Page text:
Athletes at the Rio Olympics must sever ties with all non official Games sponsors while competing and adhere to strict social media guidelines or risk sanctions and possible disqualification.
A bylaw of the Olympic Charter, which states the series of complex rules, is nothing new but just days after they failed to ban the Russian team from Rio following the revelation of the country's state-sponsored doping programme, some of its contents are a further potential embarrassment to the International Olympic Committee.
Known as 'Rule 40', the bylaw is designed to protect the intellectual property of official Olympic sponsors such as Coca-Cola, McDonalds and Panasonic who have paid significant sums of money to be associated with the Games. It states only approved Olympic sponsors can refer to what they call 'Olympic-related terms' between July 27 and August 24.
The IOC say 'Olympic-related terms' include the words 'Rio', 'gold', 'silver', 'bronze', 'medal' and even 'victory'.
While non-official Olympic partners have been warned over using such terms on social media, sporting brands in the same category have also been told they must not pass on messages of good luck to their athletes competing in Rio.
Such companies are barred from retweeting their athletes' views on Twitter and any Olympian member in breach of these strict regulations faces possible sanctions.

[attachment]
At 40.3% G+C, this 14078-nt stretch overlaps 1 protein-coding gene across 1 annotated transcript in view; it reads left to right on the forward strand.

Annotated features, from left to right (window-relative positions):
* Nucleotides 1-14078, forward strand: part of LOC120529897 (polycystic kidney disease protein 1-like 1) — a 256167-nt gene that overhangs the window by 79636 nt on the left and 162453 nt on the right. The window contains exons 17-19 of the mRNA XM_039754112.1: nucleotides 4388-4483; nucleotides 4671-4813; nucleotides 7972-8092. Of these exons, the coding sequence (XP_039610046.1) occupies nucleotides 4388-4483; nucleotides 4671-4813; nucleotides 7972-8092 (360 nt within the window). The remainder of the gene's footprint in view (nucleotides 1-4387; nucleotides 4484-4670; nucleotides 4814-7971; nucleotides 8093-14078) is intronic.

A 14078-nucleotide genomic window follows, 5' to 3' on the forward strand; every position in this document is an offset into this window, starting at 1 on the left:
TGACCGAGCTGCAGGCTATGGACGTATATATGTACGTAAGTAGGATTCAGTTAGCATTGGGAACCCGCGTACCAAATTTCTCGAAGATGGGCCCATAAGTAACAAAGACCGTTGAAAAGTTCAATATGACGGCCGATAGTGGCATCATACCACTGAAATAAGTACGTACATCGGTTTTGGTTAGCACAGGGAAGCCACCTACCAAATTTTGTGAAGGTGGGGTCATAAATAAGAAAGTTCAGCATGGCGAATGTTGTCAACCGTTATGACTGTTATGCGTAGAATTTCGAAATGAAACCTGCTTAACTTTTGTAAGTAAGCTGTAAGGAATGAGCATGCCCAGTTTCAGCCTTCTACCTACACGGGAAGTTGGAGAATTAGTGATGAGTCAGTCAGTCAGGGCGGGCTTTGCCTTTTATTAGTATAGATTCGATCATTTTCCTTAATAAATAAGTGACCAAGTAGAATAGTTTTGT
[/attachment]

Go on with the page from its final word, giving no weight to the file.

In the most extreme case, that could include losing a potential medal gained over the course of the next few weeks.
Rule 40 has actually been relaxed since London 2012 but the strict laws surrounding sponsorship and social media pale into insignificance against the broader picture of this summer's Games.
The next few weeks are set to be accompanied by a sideshow of criticism over Russia's involvement in the Games after the IOC controversially failed to implement a blanket ban on their athletes.
Explaining Rule 40, US Olympic Committee chief marketing officer Lisa Baird said: "Commercial entities may not post about the Games on their corporate social media accounts.
"This restriction includes the use of trademarks in hashtags such as #Rio2016. We need to give sponsors exclusivity to our intellectual property."
Companies who are not Olympic sponsors are able to support their athlete and vice-versa, but only if they don't mention the competition or any 'Olympic-related terms' directly.
Explaining the farcical nature of the rules, Baird said: "Athletes can generically say, 'Thank you for your support' during the Games.
"But a company that sells a sports drink certainly can't post something from the Games on their social media page or website. They're doing nothing but using the Olympics to sell their drink."
The Olympics has a long list of worldwide and official partners but Rule 40 will particularly apply to sporting brands such as adidas, Nike and Under Armour.
A huge number of athletes in action in Rio have sponsorship deals with such companies but both parties must be mindful of what they can and cannot say on Twitter, Facebook and other platforms over the course of the next fortnight or so.
Individual Olympic committees are responsible for making sure the regulations are adhered to by members of their travelling party. Team GB informed their athletes of the rules in December.
'OLYMPIC-RELATED TERMS' UNDER THE IOC'S 'RULE 40'
Rio/Rio de Janeiro
OFFICIAL OLYMPIC SPONSORS
Worldwide Olympic Partners: